FAQs


Q: What If My Frame is Bent?

A: Frame damage is a very common occurrence in an accident. The problem isn’t so much the damage but rather the techniques utilized for repair. We use a computerized measuring system that contains a database of structural measurements for all makes and models. This equipment is used in conjunction with “state of the art” pulling and anchoring equipment. The end result is a vehicle returned to factory specs that will track straight and true.

Q: If My Vehicle’s Frame is Damaged, is it a total loss?

A: No. A car is a total loss only when the cost of repairs exceeds the insurance company’s determined value of your vehicle. Most cars these days are built using uni-body (frame and body as one) construction. Our highly skilled technicians with the aid of our state-of-the-art measuring system can return your vehicle to its original factory specifications. If it is determined that the frame section is bent beyond repair, that section can simply be replaced.

Q: Who determines if my car is a total loss?

A: Typically, if the cost to repair your car exceeds 75% of its market value before it was damaged, then it’s considered a total loss by most insurance companies. Insurance policies contain clauses that limit them from paying more than your car is worth. The insurance company makes the determination if your car is a total loss based on repair costs, salvage value and pre-loss market value.

Q: Can I keep my car and have it repaired even if my insurance company has deemed it a total loss?

A: Yes, in some cases, this may make sense and serve your needs. Our service representatives will give you the necessary information to see if this is a viable option.

Q: Who is the Insured and who is the claimant?

A: If you’re using your insurance company to pay for repairs to your car, then you are the “insured” and the terms of your policy apply. When another person’s insurance is responsible to pay for repairs to your car, then you’re the “claimant.”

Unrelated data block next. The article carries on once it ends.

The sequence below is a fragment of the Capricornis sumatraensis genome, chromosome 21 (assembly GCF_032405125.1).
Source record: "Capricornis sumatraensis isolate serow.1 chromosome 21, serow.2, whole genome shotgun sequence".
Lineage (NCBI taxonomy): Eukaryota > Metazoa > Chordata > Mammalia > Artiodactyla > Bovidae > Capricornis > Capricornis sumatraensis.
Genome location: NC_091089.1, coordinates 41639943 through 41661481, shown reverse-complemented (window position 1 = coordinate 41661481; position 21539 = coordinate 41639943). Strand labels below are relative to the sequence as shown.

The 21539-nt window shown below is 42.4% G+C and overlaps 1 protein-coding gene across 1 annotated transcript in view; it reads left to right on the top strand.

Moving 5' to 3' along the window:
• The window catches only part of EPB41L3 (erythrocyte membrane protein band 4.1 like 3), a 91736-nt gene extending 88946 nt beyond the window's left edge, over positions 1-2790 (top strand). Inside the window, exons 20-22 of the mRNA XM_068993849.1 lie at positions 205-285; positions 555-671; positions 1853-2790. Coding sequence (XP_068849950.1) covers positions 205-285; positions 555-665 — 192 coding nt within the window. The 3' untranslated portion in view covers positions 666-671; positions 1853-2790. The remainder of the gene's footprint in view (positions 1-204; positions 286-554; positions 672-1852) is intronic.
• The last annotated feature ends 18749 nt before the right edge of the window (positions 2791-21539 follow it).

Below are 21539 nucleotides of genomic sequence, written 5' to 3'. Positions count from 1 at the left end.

Q: Can you match the paint?

A: Yes, provided that your vehicle is an original factory color that is not faded or discolored. The following is a brief description of how paint matching works:

Your vehicle carries a paint code printed on a label on your vehicle. This code is broken down into a formula given to automotive paint manufacturers. A repair shop uses the formula to mix the color within their chosen brand of paint. This works fine if your vehicle is precisely the color specified by the paint code. However, in actual production there are often slight variations in color.

If your vehicle is not the exact shade specified by the factory, the first step is “tinting” the color. This is done by varying the amount of the toners used to make up the original formula and takes a trained eye developed from years of experience. Sometimes, a perfect match can’t be achieved by tinting alone. In these cases, “blending” may be required. This is a process where portions of the vehicle adjacent to the repaired area are gradually misted with the tinted paint so that any minor color variance is unnoticeable. This can make the difference between a very good color match and an invisible repair.